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We caught up with the rapper ahead of her performance at Zomaland, Mumbai and spoke to her about all things music and more. Read on…

CH: You recently released your debut project “Breadcrumbs” with Warner. How has life changed since releasing that diverse record? 

Srushti Tawade: My debut album, Breadcrumbs, was filled with experimental songs, and since its release, I have continued to experiment with various genres and art forms beyond music. I’m eager to explore all possible creative avenues and can’t wait for you guys to see  what I have in store next. 

CH: You worked with notable producers for “Breadcrumbs” including Phil Cook who has produced for major artists such as Liam Payne, Lewis Capaldi & more. How was working with him?

Srushti Tawade: I created “Ghummi Ghummi” with Phil Cook, and the entire process took just about three hours. We started from scratch, having no pre-existing ideas, concepts, or lyrics. We entered the room with a blank slate and emerged with a completed song after those three hours. Phil’s production style for this song was unlike anything I had seen in the country, which was quite a shock for me. I was thrilled to have the opportunity to work with him.

CH: You’ve often rapped about your various struggles while you’re on the come-up. Considering that you’ve become one of the finest emcees in India right now, how does it feel when you look back?

Srushti Tawade: Honestly, I haven’t rapped about my struggles because, in reality, my writing journey has been quite smooth and enjoyable. I don’t view my hard work as a struggle; instead, I had fun throughout the entire process of reaching where I am today. So, I never experienced any sense of struggle, just pure enjoyment. That feeling has remained the same from the beginning.

CH: Please talk to us about your major influences in music. 

Srushti Tawade: In music, I have very few influences, with Bo Burnham being my number one. His writing, concepts, and mindset always amaze me every time I listen to his songs. Although he’s a comedian, his songs are both funny and introspective, and I’m deeply inspired by him. I aspire to write the way I do because of his unique writing style. Another significant influence is Varun Grover, whose writing has produced incredible music. I’m a huge fan of his work, particularly the “Gangs of Wasseypur” album. These two individuals have had a major impact on how I perceive and create music.

CH: Who are some of your favourite rappers from the scene right now? Any collaborations you’ve been working hard to manifest?

Srushti Tawade: Eminem is undoubtedly an all-time favourite in every scene. In our country, some of my friends are excelling in their craft, such as Paradox, MC Square, and King Bhaiya. King, in particular, has achieved remarkable success with his skills. I would be thrilled to collaborate with these three individuals, who are consistently among my favourites, even as other preferences may change over time.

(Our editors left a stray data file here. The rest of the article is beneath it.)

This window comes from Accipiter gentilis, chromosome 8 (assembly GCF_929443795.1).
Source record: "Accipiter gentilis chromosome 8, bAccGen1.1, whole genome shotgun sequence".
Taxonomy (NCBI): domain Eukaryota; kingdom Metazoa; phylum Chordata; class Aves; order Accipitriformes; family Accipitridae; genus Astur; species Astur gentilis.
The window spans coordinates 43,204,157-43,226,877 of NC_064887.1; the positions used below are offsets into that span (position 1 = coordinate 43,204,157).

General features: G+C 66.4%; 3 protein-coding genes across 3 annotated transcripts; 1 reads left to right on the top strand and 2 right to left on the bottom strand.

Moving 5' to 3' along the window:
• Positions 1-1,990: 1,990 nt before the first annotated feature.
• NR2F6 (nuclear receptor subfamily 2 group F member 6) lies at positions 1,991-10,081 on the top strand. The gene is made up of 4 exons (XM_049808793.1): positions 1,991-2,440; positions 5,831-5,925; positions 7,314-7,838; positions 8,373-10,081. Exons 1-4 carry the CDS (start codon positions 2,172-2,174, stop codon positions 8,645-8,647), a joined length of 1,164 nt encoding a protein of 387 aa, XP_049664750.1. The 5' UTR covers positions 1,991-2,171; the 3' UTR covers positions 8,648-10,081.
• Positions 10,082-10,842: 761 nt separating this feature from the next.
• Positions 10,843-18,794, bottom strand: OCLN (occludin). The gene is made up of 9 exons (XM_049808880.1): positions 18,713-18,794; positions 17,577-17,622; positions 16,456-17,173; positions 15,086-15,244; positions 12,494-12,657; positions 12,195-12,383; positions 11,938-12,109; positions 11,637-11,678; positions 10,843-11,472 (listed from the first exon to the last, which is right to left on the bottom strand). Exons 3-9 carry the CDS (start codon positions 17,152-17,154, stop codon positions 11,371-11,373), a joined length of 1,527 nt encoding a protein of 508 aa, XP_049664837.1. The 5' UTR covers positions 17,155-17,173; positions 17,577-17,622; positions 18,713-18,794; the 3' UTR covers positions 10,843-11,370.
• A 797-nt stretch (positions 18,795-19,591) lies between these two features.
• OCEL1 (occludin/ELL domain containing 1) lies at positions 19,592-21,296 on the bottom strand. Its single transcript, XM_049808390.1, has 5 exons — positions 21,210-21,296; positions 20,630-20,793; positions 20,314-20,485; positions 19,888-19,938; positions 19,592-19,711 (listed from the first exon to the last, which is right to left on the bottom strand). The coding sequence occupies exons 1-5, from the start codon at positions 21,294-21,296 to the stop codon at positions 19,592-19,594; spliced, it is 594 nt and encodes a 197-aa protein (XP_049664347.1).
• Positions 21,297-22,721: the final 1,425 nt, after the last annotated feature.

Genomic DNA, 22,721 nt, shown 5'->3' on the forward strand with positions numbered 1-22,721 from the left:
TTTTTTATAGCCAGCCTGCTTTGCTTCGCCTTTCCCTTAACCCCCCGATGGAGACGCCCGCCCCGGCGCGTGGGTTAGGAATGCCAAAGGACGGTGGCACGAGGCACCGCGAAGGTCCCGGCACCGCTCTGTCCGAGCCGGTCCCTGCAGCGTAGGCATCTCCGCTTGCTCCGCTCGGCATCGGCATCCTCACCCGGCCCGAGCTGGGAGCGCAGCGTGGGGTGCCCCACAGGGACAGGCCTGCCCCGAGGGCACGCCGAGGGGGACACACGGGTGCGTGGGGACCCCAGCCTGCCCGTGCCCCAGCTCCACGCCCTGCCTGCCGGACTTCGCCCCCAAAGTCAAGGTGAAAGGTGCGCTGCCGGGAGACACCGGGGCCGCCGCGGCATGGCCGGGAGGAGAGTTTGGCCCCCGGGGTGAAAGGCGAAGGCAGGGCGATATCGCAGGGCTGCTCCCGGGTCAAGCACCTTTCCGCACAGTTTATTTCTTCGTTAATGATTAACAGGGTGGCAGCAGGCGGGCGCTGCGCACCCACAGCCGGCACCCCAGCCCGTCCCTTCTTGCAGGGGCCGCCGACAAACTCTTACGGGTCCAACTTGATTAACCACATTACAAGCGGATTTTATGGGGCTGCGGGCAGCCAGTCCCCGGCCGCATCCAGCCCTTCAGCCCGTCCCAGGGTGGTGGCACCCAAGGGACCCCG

CH: The world continues to celebrate 50 glorious years of Hip-Hop. How do you feel about the genre coming so far from a small party in the Bronx? 

Srushti Tawade: I think the direction hip-hop is taking in our country is promising, and I believe we can push it even further. While it’s commendable how far we’ve come, there’s still a long way to go given our potential in Desi Hip-Hop. More artists should explore the DHH scene as we have much to share and contribute to the world. Their participation will accelerate DHH’s growth. I believe we need to focus on more important matters than just the glamour side of hip-hop and artists from outside the genre should also participate and  infuse new perspectives.

CH: Is another album on its way? 

Srushti Tawade: Currently, I’m not working on an album, but I am focusing on creating singles. What excites me about these upcoming singles is that, after releasing Breadcrumbs last year and exploring different genres, I started missing my original style. I asked myself “woh Srushti wali baat kaha hai?”, and now I can confidently say that I’ve successfully revived the “hustle wali Srushti.” In the new songs coming out this year, I’ll be addressing important topics while still maintaining an experimental approach. By blending “Hustle waali Srushti” and “Breadcrumbs waali Srushti,” I hope you all will enjoy the songs and contemplate the messages within them.

CH: How would you define your personal style?

Srushti Tawade: I’ve always been true to myself both on and off stage. I prefer to keep things as natural and authentic as possible, and I get uncomfortable with drastic changes. I feel that if you’re special, you don’t need to wear anything extra to make you more special. My style is simply being myself.

CH: When you are not making music, you are…?

When I’m not making music, I usually attend comedy shows and spend time with my friends, many of whom are artists themselves, such as comedians, musicians, writers, or rappers. While hanging out, we often create more art together, staying productive even during our downtime. Most of the people in my life are associated with art, and I’m constantly involved in it in one form or another.